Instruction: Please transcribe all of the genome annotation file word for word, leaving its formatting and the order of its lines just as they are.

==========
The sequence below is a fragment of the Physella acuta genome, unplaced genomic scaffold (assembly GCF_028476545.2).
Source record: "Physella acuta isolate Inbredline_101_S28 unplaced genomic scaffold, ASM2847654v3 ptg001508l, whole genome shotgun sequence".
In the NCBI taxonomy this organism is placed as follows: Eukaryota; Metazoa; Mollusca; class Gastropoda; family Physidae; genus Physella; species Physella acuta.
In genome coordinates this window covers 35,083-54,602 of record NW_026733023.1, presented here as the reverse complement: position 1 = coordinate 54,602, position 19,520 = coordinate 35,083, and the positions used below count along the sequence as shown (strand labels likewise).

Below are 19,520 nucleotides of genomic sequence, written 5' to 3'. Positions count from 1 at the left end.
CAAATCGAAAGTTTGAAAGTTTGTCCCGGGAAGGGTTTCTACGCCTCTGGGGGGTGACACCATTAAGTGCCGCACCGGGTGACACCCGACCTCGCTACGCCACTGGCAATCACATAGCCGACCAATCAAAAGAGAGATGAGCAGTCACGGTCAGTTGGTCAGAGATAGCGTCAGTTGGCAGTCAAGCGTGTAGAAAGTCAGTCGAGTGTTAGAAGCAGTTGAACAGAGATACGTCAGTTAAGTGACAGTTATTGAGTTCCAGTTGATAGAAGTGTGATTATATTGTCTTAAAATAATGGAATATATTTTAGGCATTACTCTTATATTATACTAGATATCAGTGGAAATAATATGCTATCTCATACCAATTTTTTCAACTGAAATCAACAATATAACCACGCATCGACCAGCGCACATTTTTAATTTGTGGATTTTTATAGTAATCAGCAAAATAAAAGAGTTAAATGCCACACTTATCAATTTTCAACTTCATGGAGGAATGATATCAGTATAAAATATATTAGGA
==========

The sequence below is a fragment of the Physella acuta genome, unplaced genomic scaffold (assembly GCF_028476545.2).
Source record: "Physella acuta isolate Inbredline_101_S28 unplaced genomic scaffold, ASM2847654v3 ptg001508l, whole genome shotgun sequence".
In the NCBI taxonomy this organism is placed as follows: Eukaryota; Metazoa; Mollusca; class Gastropoda; family Physidae; genus Physella; species Physella acuta.
In genome coordinates this window covers 35,083-54,602 of record NW_026733023.1, presented here as the reverse complement: position 1 = coordinate 54,602, position 19,520 = coordinate 35,083, and the positions used below count along the sequence as shown (strand labels likewise).

Below are 19,520 nucleotides of genomic sequence, written 5' to 3'. Positions count from 1 at the left end.
CAAATCGAAAGTTTGAAAGTTTGTCCCGGGAAGGGTTTCTACGCCTCTGGGGGGTGACACCATTAAGTGCCGCACCGGGTGACACCCGACCTCGCTACGCCACTGGCAATCACATAGCCGACCAATCAAAAGAGAGATGAGCAGTCACGGTCAGTTGGTCAGAGATAGCGTCAGTTGGCAGTCAAGCGTGTAGAAAGTCAGTCGAGTGTTAGAAGCAGTTGAACAGAGATACGTCAGTTAAGTGACAGTTATTGAGTTCCAGTTGATAGAAGTGTGATTATATTGTCTTAAAATAATGGAATATATTTTAGGCATTACTCTTATATTATACTAGATATCAGTGGAAATAATATGCTATCTCATACCAATTTTTTCAACTGAAATCAACAATATAACCACGCATCGACCAGCGCACATTTTTAATTTGTGGATTTTTATAGTAATCAGCAAAATAAAAGAGTTAAATGCCACACTTATCAATTTTCAACTTCATGGAGGAATGATATCAGTATAAAATATATTAGGA